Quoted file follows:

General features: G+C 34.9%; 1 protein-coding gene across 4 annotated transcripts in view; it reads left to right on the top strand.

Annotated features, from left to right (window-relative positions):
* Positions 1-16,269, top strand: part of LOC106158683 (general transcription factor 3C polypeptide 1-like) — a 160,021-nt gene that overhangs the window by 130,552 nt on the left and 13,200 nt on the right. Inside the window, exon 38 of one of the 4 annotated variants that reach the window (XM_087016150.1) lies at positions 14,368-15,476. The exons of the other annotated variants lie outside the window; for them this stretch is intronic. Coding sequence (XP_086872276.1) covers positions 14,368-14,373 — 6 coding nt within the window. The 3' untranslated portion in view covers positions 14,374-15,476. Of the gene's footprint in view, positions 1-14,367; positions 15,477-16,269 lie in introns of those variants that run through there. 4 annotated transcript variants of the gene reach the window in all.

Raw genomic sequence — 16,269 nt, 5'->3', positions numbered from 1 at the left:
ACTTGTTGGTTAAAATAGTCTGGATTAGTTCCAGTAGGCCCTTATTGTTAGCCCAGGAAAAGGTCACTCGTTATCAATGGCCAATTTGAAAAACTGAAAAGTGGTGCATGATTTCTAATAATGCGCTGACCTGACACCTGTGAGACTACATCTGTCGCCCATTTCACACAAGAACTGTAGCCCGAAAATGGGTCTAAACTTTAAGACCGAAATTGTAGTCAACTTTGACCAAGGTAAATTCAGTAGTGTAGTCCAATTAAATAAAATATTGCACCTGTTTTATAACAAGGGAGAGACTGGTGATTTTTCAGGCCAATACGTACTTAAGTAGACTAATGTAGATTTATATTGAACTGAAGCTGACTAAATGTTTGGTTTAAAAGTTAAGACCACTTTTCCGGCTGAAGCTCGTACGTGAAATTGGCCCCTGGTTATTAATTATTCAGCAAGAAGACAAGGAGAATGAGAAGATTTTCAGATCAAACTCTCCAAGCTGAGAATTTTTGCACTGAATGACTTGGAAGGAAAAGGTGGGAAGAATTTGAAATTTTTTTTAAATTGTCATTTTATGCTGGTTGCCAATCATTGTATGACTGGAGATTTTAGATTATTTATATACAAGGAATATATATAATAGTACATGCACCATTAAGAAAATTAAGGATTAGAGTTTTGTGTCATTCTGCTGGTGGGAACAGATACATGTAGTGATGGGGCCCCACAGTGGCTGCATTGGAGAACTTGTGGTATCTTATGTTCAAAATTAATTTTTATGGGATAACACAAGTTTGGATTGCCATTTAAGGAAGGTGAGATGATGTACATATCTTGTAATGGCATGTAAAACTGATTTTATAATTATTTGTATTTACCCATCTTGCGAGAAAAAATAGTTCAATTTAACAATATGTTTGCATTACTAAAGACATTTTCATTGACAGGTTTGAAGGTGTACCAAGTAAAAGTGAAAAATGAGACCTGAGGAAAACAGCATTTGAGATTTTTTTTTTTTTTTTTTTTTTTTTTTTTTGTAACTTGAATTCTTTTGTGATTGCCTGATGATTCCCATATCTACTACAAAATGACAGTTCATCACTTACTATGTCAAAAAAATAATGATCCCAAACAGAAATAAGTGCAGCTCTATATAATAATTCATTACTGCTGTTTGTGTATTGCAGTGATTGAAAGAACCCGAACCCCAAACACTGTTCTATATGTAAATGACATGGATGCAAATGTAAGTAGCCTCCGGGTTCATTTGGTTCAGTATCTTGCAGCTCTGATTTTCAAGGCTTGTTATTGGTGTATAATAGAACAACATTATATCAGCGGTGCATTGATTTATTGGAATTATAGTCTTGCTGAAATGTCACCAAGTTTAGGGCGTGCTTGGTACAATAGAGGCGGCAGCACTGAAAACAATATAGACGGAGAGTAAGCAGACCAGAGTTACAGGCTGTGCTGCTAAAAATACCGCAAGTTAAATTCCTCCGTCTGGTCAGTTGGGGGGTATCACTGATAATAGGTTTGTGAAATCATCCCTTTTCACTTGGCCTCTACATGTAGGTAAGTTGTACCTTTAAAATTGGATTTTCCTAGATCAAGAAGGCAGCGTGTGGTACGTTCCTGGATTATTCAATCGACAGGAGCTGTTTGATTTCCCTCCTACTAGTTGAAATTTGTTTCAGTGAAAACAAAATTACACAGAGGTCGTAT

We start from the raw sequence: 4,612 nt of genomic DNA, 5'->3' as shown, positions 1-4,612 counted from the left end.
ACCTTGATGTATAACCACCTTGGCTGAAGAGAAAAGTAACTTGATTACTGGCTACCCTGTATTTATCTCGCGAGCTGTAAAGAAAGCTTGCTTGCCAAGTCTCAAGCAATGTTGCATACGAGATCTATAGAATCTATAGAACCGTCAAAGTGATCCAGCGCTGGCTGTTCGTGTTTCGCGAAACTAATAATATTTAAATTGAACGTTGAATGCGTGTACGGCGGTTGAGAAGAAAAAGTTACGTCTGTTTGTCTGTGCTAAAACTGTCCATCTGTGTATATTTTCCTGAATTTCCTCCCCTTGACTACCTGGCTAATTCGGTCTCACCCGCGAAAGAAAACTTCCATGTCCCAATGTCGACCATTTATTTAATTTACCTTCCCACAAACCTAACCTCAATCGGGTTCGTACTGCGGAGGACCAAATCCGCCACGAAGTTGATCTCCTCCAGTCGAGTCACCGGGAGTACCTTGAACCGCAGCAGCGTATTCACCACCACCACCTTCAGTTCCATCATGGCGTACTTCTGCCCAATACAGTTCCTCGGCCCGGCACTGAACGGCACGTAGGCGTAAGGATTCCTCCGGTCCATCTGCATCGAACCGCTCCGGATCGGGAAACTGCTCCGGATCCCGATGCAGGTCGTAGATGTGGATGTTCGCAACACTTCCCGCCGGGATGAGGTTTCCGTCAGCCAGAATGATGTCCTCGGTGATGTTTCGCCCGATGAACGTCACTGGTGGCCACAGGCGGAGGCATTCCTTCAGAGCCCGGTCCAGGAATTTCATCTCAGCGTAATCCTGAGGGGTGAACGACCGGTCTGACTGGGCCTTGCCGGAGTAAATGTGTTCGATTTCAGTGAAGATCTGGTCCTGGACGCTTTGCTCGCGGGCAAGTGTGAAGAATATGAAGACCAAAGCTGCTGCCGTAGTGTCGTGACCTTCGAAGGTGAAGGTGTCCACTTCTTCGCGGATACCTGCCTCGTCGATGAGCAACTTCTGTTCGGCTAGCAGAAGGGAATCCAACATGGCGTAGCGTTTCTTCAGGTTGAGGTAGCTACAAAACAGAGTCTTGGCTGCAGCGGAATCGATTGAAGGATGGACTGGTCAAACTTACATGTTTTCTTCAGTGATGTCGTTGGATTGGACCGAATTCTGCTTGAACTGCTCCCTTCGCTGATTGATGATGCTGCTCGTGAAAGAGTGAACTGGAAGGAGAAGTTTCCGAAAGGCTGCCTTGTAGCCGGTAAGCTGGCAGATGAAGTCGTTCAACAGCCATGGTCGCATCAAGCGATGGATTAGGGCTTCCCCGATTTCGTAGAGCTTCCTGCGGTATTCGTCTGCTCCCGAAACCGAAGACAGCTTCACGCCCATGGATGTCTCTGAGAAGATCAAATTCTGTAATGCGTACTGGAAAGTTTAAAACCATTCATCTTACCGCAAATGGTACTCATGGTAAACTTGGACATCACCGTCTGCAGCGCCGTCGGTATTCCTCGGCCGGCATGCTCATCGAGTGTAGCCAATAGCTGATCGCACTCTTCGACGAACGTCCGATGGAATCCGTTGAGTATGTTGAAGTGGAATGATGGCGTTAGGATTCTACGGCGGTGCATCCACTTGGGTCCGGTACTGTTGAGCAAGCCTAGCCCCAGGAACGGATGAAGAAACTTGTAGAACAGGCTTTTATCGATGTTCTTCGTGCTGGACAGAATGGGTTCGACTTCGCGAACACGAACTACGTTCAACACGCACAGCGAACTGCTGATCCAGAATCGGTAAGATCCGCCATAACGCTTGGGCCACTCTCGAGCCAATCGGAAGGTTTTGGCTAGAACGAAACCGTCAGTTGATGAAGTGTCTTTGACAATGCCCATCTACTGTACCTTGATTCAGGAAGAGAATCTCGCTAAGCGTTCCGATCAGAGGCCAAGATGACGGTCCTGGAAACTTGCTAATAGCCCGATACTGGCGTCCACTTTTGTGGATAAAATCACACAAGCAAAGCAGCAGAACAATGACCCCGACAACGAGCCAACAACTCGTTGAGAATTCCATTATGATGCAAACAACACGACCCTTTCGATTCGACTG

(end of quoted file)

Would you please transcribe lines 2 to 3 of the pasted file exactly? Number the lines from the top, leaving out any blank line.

Annotated features, from left to right (window-relative positions):
* Positions 1-16,269, top strand: part of LOC106158683 (general transcription factor 3C polypeptide 1-like) — a 160,021-nt gene that overhangs the window by 130,552 nt on the left and 13,200 nt on the right. Inside the window, exon 38 of one of the 4 annotated variants that reach the window (XM_087016150.1) lies at positions 14,368-15,476. The exons of the other annotated variants lie outside the window; for them this stretch is intronic. Coding sequence (XP_086872276.1) covers positions 14,368-14,373 — 6 coding nt within the window. The 3' untranslated portion in view covers positions 14,374-15,476. Of the gene's footprint in view, positions 1-14,367; positions 15,477-16,269 lie in introns of those variants that run through there. 4 annotated transcript variants of the gene reach the window in all.